Hello friends, and happy new year! I hope you all had a festive, restful, rejuvenating couple of weeks. As usual, I thoroughly enjoyed a little time away from the e-mail machine, but as the calendar ticked over from December to January, I began to get the itch. The itch that can only be scratched by writing about wine; by trying to figure out what is new and interesting (or classic and outstanding) and bringing it to our list members.
So I’m happy to be welcomed back into your inboxes, and for our first offer of the year, I want to expand on a category that we debuted in 2016: the 3L bag-in-box. We offered two of them in 2016: both rosés, both imports. I was thrilled with our list’s response to each offer, because I am a big proponent of this format. It keeps the wine fresh for three weeks after opening. It’s also waaaaaay light-weight compared to glass bottles, which makes it more portable and more environmentally-friendly.
I see this packaging facing some of the same challenges screwcaps did a decade ago – perception that the wine inside is cheap and/or awful – and I suspect it will eventually overcome that in much the way screwcaps subsequently have. The positives are just way too positive.
What’s exciting to me about today’s offer is that it comes not from some progressive European nation, but right from our own backyard, from a terrific Washington winery we’ve worked with on numerous occasions: Powers.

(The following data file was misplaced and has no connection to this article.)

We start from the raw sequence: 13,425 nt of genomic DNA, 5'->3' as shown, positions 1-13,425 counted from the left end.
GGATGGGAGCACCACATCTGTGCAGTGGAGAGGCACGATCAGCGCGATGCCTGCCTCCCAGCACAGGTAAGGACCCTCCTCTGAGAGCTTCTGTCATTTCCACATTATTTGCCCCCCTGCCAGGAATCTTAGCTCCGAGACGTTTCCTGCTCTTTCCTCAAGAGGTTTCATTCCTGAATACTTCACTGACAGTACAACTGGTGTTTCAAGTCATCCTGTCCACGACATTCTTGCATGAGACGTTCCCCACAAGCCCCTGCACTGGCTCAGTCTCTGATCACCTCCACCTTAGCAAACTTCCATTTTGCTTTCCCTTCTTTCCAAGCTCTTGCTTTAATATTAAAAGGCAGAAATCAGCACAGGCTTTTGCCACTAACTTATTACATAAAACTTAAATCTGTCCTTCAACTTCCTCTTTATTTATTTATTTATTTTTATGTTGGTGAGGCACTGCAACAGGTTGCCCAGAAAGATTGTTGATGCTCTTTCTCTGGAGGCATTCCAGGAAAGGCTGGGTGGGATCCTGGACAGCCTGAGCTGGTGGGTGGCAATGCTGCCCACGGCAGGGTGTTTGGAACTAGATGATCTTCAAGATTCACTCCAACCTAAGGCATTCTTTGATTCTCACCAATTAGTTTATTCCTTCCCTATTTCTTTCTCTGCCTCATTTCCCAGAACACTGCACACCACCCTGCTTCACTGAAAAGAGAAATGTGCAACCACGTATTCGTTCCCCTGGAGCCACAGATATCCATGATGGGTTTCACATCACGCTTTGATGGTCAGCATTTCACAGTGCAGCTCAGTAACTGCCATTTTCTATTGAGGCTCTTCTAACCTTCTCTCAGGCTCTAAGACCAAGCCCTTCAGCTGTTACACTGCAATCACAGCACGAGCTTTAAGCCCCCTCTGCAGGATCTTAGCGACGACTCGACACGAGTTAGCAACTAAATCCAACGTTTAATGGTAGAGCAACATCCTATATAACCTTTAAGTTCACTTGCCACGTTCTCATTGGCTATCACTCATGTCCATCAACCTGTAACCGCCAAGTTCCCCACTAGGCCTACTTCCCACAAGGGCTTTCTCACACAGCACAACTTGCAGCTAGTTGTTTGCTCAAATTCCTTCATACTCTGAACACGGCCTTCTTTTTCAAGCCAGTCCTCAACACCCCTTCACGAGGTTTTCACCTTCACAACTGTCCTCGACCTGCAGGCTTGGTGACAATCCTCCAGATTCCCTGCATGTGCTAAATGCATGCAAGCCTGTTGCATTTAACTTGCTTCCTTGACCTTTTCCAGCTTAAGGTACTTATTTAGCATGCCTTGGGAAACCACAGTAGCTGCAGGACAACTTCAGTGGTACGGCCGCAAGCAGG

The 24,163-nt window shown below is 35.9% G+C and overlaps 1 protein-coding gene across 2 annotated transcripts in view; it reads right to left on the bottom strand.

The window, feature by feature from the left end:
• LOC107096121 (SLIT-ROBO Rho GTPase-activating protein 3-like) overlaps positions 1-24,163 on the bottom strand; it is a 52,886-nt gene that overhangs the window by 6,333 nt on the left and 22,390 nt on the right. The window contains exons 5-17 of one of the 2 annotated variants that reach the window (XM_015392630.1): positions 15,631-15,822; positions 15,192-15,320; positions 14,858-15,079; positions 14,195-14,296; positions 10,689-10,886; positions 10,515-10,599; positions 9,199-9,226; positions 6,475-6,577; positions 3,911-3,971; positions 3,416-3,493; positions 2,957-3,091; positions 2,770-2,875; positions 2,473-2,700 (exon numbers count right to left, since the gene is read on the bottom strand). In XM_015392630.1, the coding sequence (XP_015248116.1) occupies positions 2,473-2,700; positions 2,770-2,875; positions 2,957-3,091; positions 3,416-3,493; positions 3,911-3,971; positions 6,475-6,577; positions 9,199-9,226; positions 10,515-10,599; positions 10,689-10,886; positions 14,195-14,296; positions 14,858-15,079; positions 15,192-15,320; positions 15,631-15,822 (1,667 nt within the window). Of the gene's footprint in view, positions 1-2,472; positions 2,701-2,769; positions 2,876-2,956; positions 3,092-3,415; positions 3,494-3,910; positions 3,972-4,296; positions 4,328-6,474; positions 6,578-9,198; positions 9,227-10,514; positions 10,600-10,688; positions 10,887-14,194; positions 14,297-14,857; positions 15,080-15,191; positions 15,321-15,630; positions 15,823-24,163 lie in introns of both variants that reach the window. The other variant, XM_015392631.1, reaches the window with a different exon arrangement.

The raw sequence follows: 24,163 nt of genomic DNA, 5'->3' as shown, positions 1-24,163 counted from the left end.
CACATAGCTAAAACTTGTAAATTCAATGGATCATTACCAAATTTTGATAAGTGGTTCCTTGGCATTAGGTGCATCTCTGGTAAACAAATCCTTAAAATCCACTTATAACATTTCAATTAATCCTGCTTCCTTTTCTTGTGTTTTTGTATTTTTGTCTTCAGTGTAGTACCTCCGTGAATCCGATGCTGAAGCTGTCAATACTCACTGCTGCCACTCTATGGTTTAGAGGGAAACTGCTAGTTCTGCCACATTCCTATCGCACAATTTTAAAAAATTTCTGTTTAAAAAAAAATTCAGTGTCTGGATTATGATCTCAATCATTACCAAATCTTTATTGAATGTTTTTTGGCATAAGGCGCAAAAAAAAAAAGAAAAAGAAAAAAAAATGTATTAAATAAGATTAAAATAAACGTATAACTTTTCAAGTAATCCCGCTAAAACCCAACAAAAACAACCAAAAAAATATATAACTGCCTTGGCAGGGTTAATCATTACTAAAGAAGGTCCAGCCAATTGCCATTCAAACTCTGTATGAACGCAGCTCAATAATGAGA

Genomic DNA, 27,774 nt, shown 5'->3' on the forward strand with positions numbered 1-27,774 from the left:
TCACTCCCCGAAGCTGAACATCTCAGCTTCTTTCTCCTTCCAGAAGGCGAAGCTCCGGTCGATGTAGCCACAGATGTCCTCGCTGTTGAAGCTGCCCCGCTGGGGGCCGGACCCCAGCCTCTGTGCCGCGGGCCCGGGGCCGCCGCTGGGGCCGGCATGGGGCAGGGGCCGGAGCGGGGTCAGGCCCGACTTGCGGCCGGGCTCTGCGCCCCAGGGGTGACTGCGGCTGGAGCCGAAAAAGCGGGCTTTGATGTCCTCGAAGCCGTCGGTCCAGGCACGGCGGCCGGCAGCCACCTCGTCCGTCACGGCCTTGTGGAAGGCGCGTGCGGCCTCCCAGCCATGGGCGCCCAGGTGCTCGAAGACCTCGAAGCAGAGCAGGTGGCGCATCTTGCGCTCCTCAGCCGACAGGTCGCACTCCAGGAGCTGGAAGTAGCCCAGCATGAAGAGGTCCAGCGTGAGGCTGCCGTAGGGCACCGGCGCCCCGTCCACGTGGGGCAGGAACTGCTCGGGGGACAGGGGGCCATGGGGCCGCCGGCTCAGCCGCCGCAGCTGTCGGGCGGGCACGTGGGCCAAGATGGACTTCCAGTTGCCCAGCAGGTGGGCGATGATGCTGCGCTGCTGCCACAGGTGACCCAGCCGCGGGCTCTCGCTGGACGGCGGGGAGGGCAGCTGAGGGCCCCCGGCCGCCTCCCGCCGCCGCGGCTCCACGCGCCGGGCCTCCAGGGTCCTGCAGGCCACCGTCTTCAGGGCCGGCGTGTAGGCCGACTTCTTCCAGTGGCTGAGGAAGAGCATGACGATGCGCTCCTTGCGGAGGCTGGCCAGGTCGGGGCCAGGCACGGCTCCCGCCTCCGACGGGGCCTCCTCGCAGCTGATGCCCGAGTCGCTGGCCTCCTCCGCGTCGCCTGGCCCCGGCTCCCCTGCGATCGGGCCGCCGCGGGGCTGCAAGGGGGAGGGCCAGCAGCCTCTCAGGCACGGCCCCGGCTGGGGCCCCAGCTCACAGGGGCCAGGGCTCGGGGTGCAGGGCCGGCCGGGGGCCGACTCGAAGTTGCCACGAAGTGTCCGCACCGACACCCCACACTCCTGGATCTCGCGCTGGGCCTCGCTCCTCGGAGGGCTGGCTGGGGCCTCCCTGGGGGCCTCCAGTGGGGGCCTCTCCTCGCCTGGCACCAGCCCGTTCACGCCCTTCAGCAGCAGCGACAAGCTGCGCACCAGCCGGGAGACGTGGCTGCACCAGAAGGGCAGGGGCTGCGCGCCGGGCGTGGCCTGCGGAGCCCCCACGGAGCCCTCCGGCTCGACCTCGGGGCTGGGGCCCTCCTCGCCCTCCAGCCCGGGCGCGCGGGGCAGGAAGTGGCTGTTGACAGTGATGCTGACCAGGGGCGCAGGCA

Before we get into our two box wines, please note: we’ll also have a last-call reoffer below on a well-priced 2012 Powers Champoux Cab.
[Please note: this is a 3-liter bag-in-box, so it’s the equivalent of four 750ml bottles of wine at $5/bottle. Please also note: because of our uniform shipping boxes, we will not be able to fulfill any shipping orders for this wine; these will be pickup-only.]
When I tasted this out of box back in December, I just sort of shook my head and chuckled, because I knew right away it would be our 2017 debutante. Having tasted more Chardonnays from box than I’d care to admit, I can say that most of them are adulterated with a) oak powder; b) residual sugar; or c) technical issues. It’s clear that many producers still see this format as a destination for deeply flawed juice.
Fortunately, Powers has gone the complete opposite route, putting a clean, fresh, honest Chardonnay into box. I was pleased right from the first sniff: apple and plantain and melon fruit, light apple blossom florals: expressive and unadulterated Chard. The palate continues the theme: this is clean, easygoing, fruit-driven Chardonnay, with zero oak influence, but with plenty of flesh (13% listed alc) balanced by lemony acidity and leesy nuance. You don’t really expect palate presence from a $20 bag-in-box, but there you have it.
And when I learned a little more about the wine, its quality made even more sense. A full 80% of the grapes for this bottling (boxing?) come from the excellent Goose Ridge Vineyard; the remainder from Champoux (!), Nine Canyon, and Arete. All fermented and aged in stainless steel. These are experienced winemakers who know what they’re doing putting good unfussy Chardonnay in a big old box. Seems like a beachhead to me.